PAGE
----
Books · Gender

Woman Underground

Good Morning, MidnightGood Morning, Midnight by Jean Rhys
My rating: 4 of 5 stars

I read this right after reading
The Abandoned Baobab
, and I found the structure and even the mood strikingly similar. Although Rhys’ protagonist is a white woman and does not share Ken’s experience as a colonized subject, Rhys herself originated from Dominica which had been under British rule (Dominica is one of the most magical places I have ever been to. I went on a tour there on my 24th birthday, which fell by mad luck on the day off at the end of my training week when I worked at sea). Like Ken in Baobab, Sasha views her mental anguish as a function of her social position and context, including gender and class. Thus, while the novel is entirely steeped in Sasha’s fraught consciousness, it moves the reader into the mode of sociopolitical critique.

Thanks to Michele’s contribution to this discussion of the book, I read this wonderful paper by Gina Maria Tomasulo Out of the Deep Dark River which compares Good Morning, Midnight to Dostoevsky’s Notes from Underground:

“Like Dostoevsky, Rhys uses the topos of the underground to represent her protagonist’s retreat from hostile society into a private, subjective realm. However, while Dostoevsky ontologises his subject’s alienation, likening it to a ‘disease’ of ‘hyperconsciousness’, Rhys locates her protagonist’s alienation in the social and material circumstances of her life”

“Rhys’ representation of the Underground as a fluid space of memory challenges Dostoevsky’s view of the subject as split from his body, from his language and from the world of others”

As Tomasulo points out, in contrast to Dostoevsky’s underground man who withholds his servant’s wages and strikes his driver, Sasha is enabled by her experience of poverty & victimisation to empathise with others worse or as badly off, such as the mixed-race woman she meets in the hallway of her building, the elderly woman shopping for a hat with her daughter, and the waitress she observes in a café. Sasha bears witness to the suffering of the generous and compassionate Frenchwoman Lise and the two become loving friends, while The Underground Man behaves sadistically towards a similar, kind woman, Liza, rearticulating the framing of sex workers as fallen women in need of moral rescue. Rhys’ figure of Lise, with whom Sasha has a loving, non-hierarchical bond, is seen by Tomasulo as an ‘ironic commentary’ on Liza.

The sex worker Sasha meets, Rene, is another mirror to Liza. Sasha’s relationship with him is particularly ambivalent, since while she empathises with him as a victim, she also fears his sexuality and machismo. When he mistreats her, her revenge is to withdraw her sympathy from him (her witnessing, in Tomasulo’s framing) since she can no longer identify with him.

Sasha also has a fairly positive association with two Russian men and with an artist friend of theirs, a Jewish man whom she and one of the friends visit. Since she identifies with the artist and feels some relief and return of feeling in the presence of his work, she is moved to buy one of his paintings, as seems to be expected (but certainly not demanded) of her. In discussion of the book, some readers said they did not understand why she bought the painting, but I strongly identified with this action – I have been well conditioned by late consumer capitalism to express my thoughts and feelings, including emotional gratitude, by buying things.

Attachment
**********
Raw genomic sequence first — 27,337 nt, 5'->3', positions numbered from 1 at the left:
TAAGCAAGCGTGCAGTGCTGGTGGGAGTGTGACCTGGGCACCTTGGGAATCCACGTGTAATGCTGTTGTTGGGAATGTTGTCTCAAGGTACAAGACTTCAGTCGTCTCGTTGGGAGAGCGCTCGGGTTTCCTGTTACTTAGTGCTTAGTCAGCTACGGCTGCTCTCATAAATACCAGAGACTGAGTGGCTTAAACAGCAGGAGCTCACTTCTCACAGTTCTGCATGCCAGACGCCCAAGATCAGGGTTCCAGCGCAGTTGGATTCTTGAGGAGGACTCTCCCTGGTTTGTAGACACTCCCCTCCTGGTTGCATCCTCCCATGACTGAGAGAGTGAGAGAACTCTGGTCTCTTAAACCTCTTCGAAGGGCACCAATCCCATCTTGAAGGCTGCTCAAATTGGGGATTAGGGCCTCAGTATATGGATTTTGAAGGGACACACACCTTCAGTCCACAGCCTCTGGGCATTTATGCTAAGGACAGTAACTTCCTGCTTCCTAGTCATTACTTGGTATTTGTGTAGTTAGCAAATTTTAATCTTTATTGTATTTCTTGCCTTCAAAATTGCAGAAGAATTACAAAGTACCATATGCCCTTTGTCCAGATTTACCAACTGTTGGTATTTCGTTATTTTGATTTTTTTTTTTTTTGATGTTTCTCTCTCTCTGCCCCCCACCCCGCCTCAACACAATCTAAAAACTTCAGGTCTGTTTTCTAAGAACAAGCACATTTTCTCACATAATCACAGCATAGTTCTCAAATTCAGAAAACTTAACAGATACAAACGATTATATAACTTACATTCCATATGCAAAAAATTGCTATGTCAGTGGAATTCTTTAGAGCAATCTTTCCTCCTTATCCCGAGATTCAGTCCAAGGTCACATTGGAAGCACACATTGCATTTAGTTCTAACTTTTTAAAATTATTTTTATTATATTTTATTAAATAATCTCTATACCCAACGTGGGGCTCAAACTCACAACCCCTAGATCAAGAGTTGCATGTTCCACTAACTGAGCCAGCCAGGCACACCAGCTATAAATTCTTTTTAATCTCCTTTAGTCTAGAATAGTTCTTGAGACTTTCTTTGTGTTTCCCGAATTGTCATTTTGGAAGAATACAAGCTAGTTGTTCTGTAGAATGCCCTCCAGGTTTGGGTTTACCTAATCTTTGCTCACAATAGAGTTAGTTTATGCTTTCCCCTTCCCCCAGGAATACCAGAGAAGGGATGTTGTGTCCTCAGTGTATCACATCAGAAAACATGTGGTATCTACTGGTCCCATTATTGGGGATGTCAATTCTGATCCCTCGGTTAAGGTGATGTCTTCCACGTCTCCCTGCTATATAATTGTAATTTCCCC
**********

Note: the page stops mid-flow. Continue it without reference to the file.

Tomasulo states that Sasha has come to Paris ‘to drink herself to death’ and she certainly drinks as much as she can, arranging her life methodically as though in single-minded pursuit of passing the time, yet more than anything else, she reminisces. Tomasulo argues that for her the underground is ‘a fluid space of memory’ where, by remembering through her body (pulling the past over her head like a blanket) she begins to undo her alienation from others. It’s possible to imagine an end of this process of working through the past, a recovery of sorts, but Sasha doesn’t worry herself with hope, she lives beyond hope, in the freedom of the depths.

Tomasulo also points out that the underground man identifies with and even glories in his own ‘repulsive’ image, while Sasha is continually aware of and oppressed by a material and psychological need to present herself as psychologically well and socially acceptable, (for example she is devastated when a fellow patron refers to her as ‘la vielle’ (old woman) while depression constantly moves her to somehow ‘violate social decorum’, so that she gets thrown out of a place, loses a job or the respect or sympathy of someone she is with. This difference reflects gendered expectations of public conduct and social competence, and the relative intolerance of ‘eccentric’ or mad behaviour for women. She watches herself anxiously, fusses over her appearance, recovers her spirits after a visit to the hairdresser. Rhys roots such feminine consolation firmly in gendered oppression, but not in order to ridicule them, adding insult to injury

So actually, this is a novel of love honoured and relived in memory, warm compassion, and the reawakening of sensation amidst despair. It is a novel of redemptive reconnection that sutures the grave wounds inflicted by an atomising ‘civilisation’, that even follows Hito Steyerl‘s urging to ’embrace alienation’ and the freedom that follows from it (‘we are this pile of scrap’) and shows how we can bear witness to and even heal each other’s trauma.

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